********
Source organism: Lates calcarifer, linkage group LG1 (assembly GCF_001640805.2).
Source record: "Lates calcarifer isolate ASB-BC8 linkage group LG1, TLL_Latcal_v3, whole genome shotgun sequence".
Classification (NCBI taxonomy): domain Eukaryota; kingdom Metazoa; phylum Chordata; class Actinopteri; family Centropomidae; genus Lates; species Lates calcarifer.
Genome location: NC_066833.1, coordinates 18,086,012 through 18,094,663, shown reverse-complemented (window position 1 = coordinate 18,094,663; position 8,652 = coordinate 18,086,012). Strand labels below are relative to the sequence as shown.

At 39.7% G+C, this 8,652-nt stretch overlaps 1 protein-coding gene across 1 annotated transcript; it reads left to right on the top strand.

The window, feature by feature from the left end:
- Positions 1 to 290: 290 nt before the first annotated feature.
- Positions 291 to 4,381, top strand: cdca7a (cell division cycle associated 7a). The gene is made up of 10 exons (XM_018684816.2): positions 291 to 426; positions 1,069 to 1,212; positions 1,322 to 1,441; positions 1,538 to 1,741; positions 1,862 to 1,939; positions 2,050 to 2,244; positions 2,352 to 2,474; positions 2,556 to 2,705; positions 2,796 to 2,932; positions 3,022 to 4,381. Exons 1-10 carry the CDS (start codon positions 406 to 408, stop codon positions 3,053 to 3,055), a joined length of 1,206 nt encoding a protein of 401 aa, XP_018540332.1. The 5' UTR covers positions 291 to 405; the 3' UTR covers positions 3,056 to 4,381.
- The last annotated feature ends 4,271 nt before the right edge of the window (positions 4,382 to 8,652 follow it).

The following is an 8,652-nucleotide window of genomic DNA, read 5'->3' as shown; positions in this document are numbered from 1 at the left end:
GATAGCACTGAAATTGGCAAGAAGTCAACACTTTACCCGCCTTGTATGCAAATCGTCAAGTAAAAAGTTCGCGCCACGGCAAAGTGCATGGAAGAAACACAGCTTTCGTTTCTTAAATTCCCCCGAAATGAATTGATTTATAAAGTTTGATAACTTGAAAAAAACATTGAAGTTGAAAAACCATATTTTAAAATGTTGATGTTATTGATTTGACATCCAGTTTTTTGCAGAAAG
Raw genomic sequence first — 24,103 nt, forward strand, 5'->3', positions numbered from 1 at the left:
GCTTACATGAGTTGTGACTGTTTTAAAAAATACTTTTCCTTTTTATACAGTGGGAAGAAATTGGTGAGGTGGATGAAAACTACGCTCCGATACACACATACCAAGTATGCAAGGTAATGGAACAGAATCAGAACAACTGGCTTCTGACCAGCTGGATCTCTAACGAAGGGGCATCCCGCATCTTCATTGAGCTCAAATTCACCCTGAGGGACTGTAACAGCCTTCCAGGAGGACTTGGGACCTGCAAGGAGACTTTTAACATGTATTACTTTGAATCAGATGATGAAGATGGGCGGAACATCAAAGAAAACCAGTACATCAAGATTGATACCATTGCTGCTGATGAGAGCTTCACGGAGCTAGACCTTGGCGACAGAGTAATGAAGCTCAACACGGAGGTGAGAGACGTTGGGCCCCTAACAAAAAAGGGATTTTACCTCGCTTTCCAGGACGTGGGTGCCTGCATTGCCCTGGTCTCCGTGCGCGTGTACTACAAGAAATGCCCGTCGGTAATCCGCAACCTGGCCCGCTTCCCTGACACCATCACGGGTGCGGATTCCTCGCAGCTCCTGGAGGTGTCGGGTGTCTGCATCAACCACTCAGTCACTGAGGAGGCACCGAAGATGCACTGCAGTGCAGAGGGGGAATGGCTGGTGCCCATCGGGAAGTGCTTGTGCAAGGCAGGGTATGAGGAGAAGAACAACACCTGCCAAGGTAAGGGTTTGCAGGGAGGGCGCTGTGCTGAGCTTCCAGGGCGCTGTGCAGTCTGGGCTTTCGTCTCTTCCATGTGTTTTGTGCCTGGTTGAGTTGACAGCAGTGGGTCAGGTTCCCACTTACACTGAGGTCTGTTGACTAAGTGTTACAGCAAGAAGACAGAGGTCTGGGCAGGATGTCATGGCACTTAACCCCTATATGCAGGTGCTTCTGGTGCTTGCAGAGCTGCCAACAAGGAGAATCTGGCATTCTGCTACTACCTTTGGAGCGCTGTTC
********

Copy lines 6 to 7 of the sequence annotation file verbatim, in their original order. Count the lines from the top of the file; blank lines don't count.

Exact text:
The window, feature by feature from the left end:
- Positions 1 to 290: 290 nt before the first annotated feature.